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Same thing happened with my dead standard 2011 Macbook Pro. Got stuck while booting after the upgrade. Hard rebooted after a few hours. Had to run disk checker but now everything appears to be fine.


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I upgraded to Windows 10 before Microsoft notified me to do so. I did not have a Product Key. I was able to boot the computer, but I had many problems. Windows 10 did activate. This allowed me to erase Windows and do a clean install. This resulted in an installation where the earlier problems did not reappear. When I installed previous versions of Windows, ...


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The Retina MacBooks use a format of SSD that can be replaced, but Apple does not make it especially easy for simple replacement. Rather than the more familiar 2.5" HD format you might be familar with, the Retina use a newer blade style, somewhat similar to memory modules. Your best bet it to look over the ifixit guides, to see what is involved: ...


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I do have a MacBook Pro 13" mid 2012 (no Retina), and I was able to upgrade both RAM (from 4GB to 16GB) and the drive (from the standard Hard Drive to Solid State Drive). I bought the items on Amazon and did it myself, it wasn't difficult at all (and there are tons of tutorials around the web). You must check how old is your Mac: in the newest models you ...


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In the past, Apple doesn't upgrade any storage as a rule. This is HDD/SSD across the board. The only exceptions I've known are: If you have several internal bays and you buy the part (Think Mac Pro with 4 SATA bays or Xserve / Xserve RAID) You are paying for a service repair and they upgrade you for free to a larger drive. You don't ask for it, but Apple ...


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To put it simply: yes, using the installer provided by the App Store is sufficient. Keep in mind that Apple develops and designs these installers specifically so that users, like you, can update to the newest system. All you need to do is click the download button and follow the onscreen instructions to update. There is always a risk factor of something ...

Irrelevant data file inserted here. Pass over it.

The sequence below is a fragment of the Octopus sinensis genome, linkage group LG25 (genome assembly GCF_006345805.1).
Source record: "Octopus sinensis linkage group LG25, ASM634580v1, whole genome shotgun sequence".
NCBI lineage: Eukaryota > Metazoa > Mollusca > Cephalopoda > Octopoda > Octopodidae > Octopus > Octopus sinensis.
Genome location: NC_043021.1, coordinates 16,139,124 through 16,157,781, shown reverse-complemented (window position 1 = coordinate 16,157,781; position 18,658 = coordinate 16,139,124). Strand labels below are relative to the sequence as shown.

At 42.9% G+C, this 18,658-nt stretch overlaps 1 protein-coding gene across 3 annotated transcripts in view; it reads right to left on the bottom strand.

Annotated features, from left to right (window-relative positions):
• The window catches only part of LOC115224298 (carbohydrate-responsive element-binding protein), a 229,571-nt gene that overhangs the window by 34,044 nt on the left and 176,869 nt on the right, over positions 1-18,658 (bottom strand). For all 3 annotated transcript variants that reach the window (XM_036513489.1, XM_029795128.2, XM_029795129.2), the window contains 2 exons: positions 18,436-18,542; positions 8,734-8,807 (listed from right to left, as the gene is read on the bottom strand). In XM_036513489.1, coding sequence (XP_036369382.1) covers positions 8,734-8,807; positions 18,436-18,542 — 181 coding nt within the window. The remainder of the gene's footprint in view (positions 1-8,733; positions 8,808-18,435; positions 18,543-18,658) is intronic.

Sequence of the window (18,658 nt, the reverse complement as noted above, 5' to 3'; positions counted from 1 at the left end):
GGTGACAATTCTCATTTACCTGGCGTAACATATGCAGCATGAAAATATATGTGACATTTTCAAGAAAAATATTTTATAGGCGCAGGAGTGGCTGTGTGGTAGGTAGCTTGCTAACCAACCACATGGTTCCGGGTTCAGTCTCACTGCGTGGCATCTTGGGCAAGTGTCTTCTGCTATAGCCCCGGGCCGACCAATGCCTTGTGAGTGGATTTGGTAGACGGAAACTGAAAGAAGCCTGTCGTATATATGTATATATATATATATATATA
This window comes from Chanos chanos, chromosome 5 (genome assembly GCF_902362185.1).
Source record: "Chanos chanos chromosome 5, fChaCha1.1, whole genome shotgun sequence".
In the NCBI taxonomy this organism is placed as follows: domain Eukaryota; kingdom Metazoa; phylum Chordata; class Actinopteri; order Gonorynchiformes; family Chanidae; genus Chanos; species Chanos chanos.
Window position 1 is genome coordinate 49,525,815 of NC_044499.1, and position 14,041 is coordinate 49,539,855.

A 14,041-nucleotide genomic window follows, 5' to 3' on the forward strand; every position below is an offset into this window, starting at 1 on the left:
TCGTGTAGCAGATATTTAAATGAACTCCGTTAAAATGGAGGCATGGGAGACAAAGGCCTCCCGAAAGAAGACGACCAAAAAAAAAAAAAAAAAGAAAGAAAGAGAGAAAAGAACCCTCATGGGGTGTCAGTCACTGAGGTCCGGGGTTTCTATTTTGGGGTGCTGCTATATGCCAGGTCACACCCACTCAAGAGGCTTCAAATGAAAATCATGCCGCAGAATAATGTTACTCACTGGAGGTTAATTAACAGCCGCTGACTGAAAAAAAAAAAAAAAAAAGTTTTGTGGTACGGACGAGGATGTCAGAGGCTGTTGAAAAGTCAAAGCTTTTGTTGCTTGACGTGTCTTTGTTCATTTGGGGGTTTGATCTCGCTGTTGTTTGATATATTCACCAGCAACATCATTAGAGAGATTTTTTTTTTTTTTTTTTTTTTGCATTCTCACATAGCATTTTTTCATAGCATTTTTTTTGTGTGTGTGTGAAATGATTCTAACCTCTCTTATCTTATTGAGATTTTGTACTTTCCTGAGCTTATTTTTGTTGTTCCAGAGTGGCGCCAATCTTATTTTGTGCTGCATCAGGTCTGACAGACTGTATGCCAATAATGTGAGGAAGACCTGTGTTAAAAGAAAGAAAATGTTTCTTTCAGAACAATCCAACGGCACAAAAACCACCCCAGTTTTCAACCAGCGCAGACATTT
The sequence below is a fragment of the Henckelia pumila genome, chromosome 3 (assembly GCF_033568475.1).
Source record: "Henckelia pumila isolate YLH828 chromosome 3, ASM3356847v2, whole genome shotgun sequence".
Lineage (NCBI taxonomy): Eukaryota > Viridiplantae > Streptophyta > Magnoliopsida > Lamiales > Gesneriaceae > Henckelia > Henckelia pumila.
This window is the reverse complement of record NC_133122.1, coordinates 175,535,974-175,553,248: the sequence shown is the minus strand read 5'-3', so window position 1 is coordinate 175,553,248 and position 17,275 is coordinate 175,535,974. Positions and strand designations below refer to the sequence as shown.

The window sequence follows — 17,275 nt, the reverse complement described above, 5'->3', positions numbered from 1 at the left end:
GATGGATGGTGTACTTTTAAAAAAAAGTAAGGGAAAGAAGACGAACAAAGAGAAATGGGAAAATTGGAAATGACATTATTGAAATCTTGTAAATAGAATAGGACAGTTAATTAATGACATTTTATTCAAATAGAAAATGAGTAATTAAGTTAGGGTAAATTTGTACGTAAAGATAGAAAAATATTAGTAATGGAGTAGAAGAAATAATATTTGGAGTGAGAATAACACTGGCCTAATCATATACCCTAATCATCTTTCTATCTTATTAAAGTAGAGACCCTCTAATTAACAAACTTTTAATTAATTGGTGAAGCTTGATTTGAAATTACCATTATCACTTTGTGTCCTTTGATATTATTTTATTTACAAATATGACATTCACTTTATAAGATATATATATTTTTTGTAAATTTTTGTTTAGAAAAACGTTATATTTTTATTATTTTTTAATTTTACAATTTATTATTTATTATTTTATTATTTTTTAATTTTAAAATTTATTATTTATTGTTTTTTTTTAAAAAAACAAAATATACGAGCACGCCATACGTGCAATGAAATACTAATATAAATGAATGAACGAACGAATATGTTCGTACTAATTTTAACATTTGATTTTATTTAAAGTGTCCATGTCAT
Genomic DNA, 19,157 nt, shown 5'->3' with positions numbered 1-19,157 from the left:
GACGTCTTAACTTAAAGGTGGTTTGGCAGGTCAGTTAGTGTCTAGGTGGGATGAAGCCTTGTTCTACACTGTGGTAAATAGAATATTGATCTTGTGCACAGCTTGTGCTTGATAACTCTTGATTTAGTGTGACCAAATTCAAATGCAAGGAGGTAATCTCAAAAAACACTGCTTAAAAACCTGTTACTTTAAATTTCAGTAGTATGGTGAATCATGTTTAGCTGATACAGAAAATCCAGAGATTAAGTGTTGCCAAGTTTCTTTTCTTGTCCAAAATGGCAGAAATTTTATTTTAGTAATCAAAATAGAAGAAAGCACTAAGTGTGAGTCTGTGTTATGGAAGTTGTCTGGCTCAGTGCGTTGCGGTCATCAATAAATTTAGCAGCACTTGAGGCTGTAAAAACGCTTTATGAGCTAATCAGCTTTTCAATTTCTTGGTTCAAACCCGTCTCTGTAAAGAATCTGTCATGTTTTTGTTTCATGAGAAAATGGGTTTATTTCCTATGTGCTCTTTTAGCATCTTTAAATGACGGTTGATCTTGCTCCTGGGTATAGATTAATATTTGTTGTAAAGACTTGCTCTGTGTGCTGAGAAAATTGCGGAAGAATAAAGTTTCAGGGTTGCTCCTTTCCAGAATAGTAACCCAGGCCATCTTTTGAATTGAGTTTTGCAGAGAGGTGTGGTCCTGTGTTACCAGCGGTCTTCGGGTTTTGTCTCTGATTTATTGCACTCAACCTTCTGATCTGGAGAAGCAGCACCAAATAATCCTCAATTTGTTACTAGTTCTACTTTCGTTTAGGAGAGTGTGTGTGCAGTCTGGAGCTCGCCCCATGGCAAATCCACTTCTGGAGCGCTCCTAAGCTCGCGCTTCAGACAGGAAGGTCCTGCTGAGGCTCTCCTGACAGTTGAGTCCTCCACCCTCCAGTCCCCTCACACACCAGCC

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The RAM you listed there will work perfectly fine. Whenever buying RAM just make sure you have the correct type (DDR3 in your case) and the correct speed (1333 MHz or PC10666 in your case). It won't 'break' your MacBook but instead it just won't boot if you have the incorrect type or speed of RAM in your MacBook. RAM has no saved state when turning your ...


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It's very unlikely that bad RAM will "break" your MacBook. However, it may not boot with bad RAM installed, but putting the original RAM back in should allow it to function properly again. Really, as long as the RAM is made for Mac, has the right form-factor and specs, and is returnable, I'd give it a try.


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Most of the time the OS X upgrade routines work quite reliably and in this case there shouldn't be any deal-breakers like Rosetta back in the days. However, it is impossible to tell for sure. What I usually do, is to clone my system to either a second partition in the internal drive or to an external (USB) drive (using a tool like SuperDuper! or Carbon Copy ...


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Sorry, the MacBook Pro processor is soldered on and removing it would likely destroy the logic board. I still have a 2009 MacBook Pro and it's fine, not to say that I wouldn't want a newer MacBook, though. Btw: Get an SSD for it. Replacing the hard drive with one cut boot up time in half for me. I personally recommend Intel.


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This post explains the procedure. Now is probably a good time to make a backup. Then proceed at your own risk... Get gdisk In Terminal: sudo gdisk /dev/disk0 Press v to verify your MBR Press r and then o to list the MBR partition table Press m and then p to display the GPT partition table information Compare the numbers for partition 4 from the MBR and GPT ...



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